All of the baby boomers are now in the process of turning 65. Kenneth Pope discusses the concerns, questions, and what happens to your ODSP benefits when you turn 65, and what can be done prior to age 65 in regards to the OAS GIS.
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All of the baby boomers including myself are now in the process of turning 65 and that includes the boomers who have disabilities who are receiving ODSP.
So I often receive questions from typically their siblings saying what will happen when my sister turns 65 because they're concerned that they'll lose ODSP.
Well, ODSP does not simply stop when they turn 65. However, they will start to receive old age security and guaranteed income supplements, if you apply for them. And once they're in place the ODSP will be displaced, removed.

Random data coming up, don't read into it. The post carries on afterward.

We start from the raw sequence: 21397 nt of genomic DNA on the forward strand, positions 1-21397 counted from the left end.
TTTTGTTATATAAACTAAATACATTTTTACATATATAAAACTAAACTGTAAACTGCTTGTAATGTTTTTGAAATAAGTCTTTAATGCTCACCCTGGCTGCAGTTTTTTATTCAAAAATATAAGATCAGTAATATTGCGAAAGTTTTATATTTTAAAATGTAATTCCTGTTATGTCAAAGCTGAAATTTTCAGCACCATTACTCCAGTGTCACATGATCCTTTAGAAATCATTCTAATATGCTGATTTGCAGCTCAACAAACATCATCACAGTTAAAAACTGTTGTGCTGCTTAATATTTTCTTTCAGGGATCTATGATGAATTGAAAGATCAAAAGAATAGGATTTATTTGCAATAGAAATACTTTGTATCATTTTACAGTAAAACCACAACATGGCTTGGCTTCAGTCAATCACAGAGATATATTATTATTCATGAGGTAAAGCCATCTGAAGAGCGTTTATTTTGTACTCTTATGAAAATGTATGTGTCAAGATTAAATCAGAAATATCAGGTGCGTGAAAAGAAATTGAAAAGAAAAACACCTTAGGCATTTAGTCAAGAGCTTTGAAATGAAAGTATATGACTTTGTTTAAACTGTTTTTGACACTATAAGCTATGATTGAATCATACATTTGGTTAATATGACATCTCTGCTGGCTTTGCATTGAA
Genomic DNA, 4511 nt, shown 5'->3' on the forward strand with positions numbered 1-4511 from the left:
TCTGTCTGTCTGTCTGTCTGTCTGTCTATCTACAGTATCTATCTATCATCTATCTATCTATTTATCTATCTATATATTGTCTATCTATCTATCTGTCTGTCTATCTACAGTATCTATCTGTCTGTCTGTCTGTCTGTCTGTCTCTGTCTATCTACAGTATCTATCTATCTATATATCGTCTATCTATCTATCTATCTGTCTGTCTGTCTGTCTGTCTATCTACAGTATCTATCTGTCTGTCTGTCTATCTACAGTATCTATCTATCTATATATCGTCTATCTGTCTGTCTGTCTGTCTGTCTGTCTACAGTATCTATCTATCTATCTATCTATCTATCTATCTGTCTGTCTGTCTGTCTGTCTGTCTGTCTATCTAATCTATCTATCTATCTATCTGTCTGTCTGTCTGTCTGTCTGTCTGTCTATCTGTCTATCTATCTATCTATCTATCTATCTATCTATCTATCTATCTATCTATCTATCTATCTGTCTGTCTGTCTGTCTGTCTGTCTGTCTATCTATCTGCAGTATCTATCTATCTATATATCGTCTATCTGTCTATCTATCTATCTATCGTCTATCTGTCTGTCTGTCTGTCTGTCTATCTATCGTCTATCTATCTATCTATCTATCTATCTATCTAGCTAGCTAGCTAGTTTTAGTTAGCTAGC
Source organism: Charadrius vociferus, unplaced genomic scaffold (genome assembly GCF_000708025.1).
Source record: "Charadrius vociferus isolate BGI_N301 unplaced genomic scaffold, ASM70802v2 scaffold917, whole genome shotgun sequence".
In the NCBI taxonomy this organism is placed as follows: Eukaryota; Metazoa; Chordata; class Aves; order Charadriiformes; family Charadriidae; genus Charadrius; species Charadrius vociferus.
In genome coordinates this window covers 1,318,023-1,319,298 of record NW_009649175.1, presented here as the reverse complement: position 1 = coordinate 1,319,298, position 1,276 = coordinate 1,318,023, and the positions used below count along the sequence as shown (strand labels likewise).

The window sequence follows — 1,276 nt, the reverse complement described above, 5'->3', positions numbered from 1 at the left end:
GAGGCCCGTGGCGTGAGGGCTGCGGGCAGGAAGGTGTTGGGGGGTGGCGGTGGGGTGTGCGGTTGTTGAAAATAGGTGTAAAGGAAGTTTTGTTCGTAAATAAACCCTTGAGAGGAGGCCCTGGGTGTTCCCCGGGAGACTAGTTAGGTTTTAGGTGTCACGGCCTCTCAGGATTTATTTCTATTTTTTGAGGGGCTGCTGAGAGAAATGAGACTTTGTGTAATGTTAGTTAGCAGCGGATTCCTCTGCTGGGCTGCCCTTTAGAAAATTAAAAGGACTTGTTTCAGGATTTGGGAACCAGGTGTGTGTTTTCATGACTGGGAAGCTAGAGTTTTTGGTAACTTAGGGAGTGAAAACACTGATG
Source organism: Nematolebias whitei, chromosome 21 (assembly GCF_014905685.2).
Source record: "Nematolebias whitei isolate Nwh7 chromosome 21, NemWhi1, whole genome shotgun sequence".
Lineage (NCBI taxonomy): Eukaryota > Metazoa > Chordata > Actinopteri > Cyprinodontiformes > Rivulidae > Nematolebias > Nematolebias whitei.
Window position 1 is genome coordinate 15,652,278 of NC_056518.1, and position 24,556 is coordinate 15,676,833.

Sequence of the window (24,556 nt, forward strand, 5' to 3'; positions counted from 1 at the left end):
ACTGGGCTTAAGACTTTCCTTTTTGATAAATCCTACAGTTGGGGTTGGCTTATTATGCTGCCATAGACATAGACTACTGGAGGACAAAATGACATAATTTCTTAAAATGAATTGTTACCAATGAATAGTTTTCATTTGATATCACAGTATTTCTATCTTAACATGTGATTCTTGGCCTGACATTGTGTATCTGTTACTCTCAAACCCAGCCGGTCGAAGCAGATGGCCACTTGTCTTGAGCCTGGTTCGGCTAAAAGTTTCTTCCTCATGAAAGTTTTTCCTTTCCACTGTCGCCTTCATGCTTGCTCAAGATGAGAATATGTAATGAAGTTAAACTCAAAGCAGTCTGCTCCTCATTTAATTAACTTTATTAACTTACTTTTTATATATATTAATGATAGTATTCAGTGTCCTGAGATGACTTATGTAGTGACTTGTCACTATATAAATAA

So what will happen is there will no longer be asset tests, there will no longer be gifts over 12 months that are a problem.
However, the OAS GIS, which totals approximately $17,400 and is therefore about $4,000 more than the maximum ODSP will be offset, the GIS portion, which is about $10,000, will be offset by other income.
So if the sibling happens to have some small amount of CPP, or perhaps investment income from an inheritance, these amounts would offset GIS, for every dollar offsets fifty cents, so it's like a 50% tax. And so we find ways around that by deferring income, purchasing TFSAs so that the investment income doesn't offset it.
Now you have to apply for OAS GIS and this should be done prior to age 65 and typically a person on ODSP needs assistance with this.
But overall it's a good process, medications are covered just as always and welcome to senior citizen-hood. Your tickets at the cinema will cost you less.